Apartheid nonsense in the old Transvaal

Apartheid nonsense in the old Transvaal

One day in 1985, the Johannesburg Star ran an article highlighting the heavy losses incurred in operating municipal buses in the city. The resultant account, it was suggested, burdened ratepayers with unnecessary expense that merited serious attention. The paper listed a number of steps that might be taken to minimise the steadily increasing annual deficit – R15.7 million in the 1984 financial year. None had much to do with running buses in the ordinary sense. The municipality ran buses for the benefit of anyone who wished to travel, the Star explained, but the costs incurred were the responsibility of residents who owned property, in other words the city’s ratepayers. The problem lay with the means of providing travel. Buses to the suburbs ran full in the afternoon peak when people were going home but were empty on their return trips. On these inward journeys to the city, the empty buses bypassed large numbers of passengers waiting at bus stops – passengers such as gardeners and domestic workers, themselves requiring transport home. In the early morning, the situation was reversed. Empty buses plodded their way out to the suburbs, returning to the city with full loads of commuters. Evening service After the evening peak was over, there was insufficient demand for service, so on most routes, there wasn’t any. On some routes, but by no means all, Putco buses came along to take the gardeners and domestic workers to where they were employed. So far, so good. At this point the paper’s reasoning became a little muddled. One could not think of integrating services, it was pointed out. Were black...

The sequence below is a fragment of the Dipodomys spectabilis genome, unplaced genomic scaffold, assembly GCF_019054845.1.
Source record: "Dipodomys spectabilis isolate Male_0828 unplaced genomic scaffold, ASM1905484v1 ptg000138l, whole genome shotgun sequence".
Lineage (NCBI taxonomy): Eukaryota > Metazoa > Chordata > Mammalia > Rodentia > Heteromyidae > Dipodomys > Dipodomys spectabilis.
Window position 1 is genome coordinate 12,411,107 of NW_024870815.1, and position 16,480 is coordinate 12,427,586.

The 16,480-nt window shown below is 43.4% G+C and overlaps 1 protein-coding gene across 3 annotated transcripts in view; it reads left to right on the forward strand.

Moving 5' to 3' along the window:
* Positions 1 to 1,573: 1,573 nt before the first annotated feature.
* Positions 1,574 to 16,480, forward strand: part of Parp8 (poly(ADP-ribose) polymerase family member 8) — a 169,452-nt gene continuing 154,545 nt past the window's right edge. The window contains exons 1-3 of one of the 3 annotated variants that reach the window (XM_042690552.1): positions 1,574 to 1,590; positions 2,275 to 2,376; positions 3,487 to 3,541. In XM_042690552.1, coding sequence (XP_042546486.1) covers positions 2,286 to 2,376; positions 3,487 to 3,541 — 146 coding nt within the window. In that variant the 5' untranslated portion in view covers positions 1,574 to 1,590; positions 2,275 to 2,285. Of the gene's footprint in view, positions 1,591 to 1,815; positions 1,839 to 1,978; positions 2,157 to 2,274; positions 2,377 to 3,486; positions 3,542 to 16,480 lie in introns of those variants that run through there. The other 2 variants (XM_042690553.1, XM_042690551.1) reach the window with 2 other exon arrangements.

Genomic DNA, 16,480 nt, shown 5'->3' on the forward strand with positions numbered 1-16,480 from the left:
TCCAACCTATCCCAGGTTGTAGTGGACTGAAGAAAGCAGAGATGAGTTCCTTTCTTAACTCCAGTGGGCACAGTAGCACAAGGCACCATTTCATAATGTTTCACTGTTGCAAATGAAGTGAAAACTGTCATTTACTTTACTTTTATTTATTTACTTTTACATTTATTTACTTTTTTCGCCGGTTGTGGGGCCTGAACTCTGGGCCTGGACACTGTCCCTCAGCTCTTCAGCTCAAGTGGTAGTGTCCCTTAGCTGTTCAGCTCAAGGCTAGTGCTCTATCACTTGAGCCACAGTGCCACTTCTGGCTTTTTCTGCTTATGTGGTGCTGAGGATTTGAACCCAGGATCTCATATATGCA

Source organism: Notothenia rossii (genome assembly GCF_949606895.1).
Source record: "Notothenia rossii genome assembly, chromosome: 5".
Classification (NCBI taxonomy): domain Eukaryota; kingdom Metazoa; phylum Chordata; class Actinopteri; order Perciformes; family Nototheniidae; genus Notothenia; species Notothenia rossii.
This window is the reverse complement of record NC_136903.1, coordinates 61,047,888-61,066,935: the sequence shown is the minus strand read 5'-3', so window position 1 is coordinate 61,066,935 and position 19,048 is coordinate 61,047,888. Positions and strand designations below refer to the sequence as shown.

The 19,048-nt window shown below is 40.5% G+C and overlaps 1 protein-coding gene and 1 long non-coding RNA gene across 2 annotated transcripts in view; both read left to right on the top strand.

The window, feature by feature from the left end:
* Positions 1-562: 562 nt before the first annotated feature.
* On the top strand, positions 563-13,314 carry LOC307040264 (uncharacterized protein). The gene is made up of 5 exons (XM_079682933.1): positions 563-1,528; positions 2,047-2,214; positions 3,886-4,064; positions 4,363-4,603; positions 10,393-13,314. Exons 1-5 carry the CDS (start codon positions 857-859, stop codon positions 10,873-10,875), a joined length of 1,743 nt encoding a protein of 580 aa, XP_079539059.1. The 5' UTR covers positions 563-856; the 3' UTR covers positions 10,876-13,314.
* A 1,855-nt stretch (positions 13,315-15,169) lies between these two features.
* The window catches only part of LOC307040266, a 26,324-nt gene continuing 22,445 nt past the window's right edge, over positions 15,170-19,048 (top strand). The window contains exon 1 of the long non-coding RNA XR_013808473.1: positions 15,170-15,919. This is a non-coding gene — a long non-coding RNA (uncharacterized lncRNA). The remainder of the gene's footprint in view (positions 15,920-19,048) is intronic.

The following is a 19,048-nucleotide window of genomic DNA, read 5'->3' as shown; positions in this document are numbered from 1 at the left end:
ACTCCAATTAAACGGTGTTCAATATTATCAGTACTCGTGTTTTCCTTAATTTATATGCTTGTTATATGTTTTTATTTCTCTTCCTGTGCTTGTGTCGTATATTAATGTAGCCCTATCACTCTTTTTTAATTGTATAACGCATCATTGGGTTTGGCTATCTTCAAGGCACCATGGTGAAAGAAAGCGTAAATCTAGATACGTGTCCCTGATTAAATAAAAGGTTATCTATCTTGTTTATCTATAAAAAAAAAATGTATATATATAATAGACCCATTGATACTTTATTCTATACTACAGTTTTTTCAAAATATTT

Cape trams in New Zealand